As previously discussed in the article The Asus RT-N16 Router Firmware – Part 1, one of the most important components in a scalable home gateway is the router. Its role is to connect your home network to the outside world via your Internet Service Provider. The router both exposes devices from your home to the Internet and vice-versa, allowing network devices outside your home to connect to devices inside your home network.
The hardware side of the router device is fixed as per the design of the manufacturer. This includes the amount of memory, processor, physical ports and many of the wireless network capabilities. The software side, or firmware, however, can be replaced on many router devices with OpenSource alternatives.
The increased functionality provided by an OpenSource router firmware can turn an inexpensive router device into a commercial grade device. OpenSource router firmware is mostly free for home and personal use. However, this is also one of its downfalls as the one or two main programmers responsible for these OpenSource firmwares can’t keep developing these for free. Most have regular day jobs also and simply run out of time.
DD-WRT.com still currently offers their firmware free for personal use, with a license required for commercial use. Whether or not that will work in the long run remains to be seen. There is discussion on their website that a new draft for monetization is in the works.
The DD-WRT firmware I will be reviewing here is the “mini” version. It’s the “barebones” or basic version of the DD-WRT firmware. There is also a mega version, which I will review the differences in the next series of articles.
All of these settings were configured automatically after installing the firmware. The only setting changed on this screen was the time zone.
This includes connection type and STP settings.
This includes the router name, host name, domain name and MTU settings.
This includes the local IP address, subnet mask, gateway and local DNS settings.
This includes the DHCP type DHCP server, start IP address, Maximum DHCP users, client lease time, static DNS 1, 2 & 3, WINS, use DNSMasq for DHCP, use DNSMasq for DNS and DHCP authoritative settings.
This setting allows you to enable a special service which works together with one of the popular dynamic domain name services. Most home internet service providers do not include a static IP assigned to your home. Instead, they have a pool of IP addresses which get assigned when you connect to the internet. If you’re not using the internet for a while, chances are your IP address gets reassigned to another home owner.
If you’re away from your home and want to connect remotely into your home network, you need to know the IP address. Unfortunately, if your address is dynamic, you are not necessarily going to know what it currently is.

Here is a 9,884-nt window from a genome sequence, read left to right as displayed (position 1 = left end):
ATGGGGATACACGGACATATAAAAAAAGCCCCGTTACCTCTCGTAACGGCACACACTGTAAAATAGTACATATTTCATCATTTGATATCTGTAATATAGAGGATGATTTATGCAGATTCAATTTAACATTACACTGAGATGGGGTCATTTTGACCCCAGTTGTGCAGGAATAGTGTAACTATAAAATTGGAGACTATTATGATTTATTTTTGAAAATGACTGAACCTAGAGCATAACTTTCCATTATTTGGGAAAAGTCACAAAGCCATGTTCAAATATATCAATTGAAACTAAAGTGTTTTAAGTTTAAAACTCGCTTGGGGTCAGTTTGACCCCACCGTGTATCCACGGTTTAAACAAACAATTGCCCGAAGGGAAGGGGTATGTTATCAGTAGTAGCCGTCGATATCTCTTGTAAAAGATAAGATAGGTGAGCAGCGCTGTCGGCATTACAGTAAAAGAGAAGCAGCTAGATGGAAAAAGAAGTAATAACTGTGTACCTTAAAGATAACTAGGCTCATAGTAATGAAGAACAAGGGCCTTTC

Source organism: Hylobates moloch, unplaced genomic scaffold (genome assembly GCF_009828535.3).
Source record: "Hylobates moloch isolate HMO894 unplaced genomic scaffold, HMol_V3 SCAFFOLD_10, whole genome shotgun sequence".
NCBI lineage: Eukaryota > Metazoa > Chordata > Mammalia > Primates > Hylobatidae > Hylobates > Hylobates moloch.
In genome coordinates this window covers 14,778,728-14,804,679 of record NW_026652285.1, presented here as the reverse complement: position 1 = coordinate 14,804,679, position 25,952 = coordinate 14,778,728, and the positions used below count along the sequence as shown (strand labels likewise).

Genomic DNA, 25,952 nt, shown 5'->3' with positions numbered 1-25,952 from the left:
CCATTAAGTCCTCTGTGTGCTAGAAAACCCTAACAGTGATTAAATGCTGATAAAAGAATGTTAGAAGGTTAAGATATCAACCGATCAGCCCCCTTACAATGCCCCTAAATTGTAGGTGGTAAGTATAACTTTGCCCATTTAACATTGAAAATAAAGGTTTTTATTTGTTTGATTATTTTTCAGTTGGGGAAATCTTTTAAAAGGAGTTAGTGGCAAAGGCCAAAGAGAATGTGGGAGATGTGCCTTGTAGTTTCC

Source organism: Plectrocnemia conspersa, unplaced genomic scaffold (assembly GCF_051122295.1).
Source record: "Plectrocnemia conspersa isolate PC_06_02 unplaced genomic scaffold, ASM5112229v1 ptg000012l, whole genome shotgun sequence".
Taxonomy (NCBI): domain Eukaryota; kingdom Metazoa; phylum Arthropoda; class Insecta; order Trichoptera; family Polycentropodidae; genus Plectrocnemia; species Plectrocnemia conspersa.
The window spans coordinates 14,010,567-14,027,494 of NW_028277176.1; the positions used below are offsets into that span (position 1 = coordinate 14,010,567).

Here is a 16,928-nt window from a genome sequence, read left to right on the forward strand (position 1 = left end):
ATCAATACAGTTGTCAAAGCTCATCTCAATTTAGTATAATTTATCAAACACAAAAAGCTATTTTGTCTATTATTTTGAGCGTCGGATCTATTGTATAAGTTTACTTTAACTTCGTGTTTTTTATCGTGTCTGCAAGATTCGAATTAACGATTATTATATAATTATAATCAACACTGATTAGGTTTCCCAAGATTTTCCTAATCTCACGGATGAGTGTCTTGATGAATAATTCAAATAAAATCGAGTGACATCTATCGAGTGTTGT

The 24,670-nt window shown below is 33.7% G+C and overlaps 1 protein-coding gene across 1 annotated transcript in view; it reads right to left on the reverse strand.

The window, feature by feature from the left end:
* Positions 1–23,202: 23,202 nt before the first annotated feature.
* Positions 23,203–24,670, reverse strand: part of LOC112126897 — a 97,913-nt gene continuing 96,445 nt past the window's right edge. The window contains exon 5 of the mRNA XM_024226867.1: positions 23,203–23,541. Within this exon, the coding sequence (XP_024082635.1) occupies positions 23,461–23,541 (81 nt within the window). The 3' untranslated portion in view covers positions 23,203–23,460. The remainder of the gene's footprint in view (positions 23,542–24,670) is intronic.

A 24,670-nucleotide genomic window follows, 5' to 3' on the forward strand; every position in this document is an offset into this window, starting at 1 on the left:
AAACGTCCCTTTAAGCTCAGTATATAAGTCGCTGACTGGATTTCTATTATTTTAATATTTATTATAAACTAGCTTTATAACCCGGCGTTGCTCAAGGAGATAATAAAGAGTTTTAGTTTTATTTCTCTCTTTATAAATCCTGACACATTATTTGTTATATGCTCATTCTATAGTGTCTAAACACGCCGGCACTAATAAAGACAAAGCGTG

The DDNS service on your router automatically notifies your online domain name service of your current IP address. It then keeps this IP address assigned to the domain name you currently have from them, which is typically a sub domain off from their main domain. Depending on the services they offer, it could also be your own domain.
Some Internet Service Providers (ISP) will assign an IP address to your home network via your router using the MAC address of your router. Once this MAC address is registered, if you later find a need to change routers your MAC address will change.
As a result you may not be able to connect to your internet provider unless you either call them and have the new MAC address registered or use this setting to emulate or “clone” the old value entered here.
Advanced routing is typically needed only when you have multiple routers on your home network. Most home owner will have the operating mode set to Gateway. This simply means that the router is hosting your Internet connection.
VLAN’s are an advanced setup option. Basically it involves breaking up your network into smaller networks. It actually assigns the Ehternet ports on the router device to a specific VLAN or sub network.
One good example of why you would want to do this is to separate data traffic from VoIP traffic by assigning each to a different VLAN. This keeps the data traffic from interfering with the time sensitive VoIP voice traffic. Other reasons could involve different levels of security.
Return to the Firmware Overview: Asus RT-N16 Router Firmware Overview
The Mikrotik Routerboard Router Replacement for Asus
Asus RT-N16 Router Firmware Overview
Using the Tomato Firmware to Monitor Bandwidth by IP Address
Tomato Firmware on the Asus RT-N16 Router – Part 7, Administration Configuration Options
Tomato Firmware on the Asus RT-N16 Router – Part 6, Access Restriction and USB-NAS Configuration Options
Tomato Firmware on the Asus RT-N16 Router – Part 5, Port Forwarding & QoS Configuration Options
Tomato Firmware on the Asus RT-N16 Router – Part 4, Advanced Configuration Options
Tomato Firmware on the Asus RT-N16 Router – Part 3, Basic Configuration Options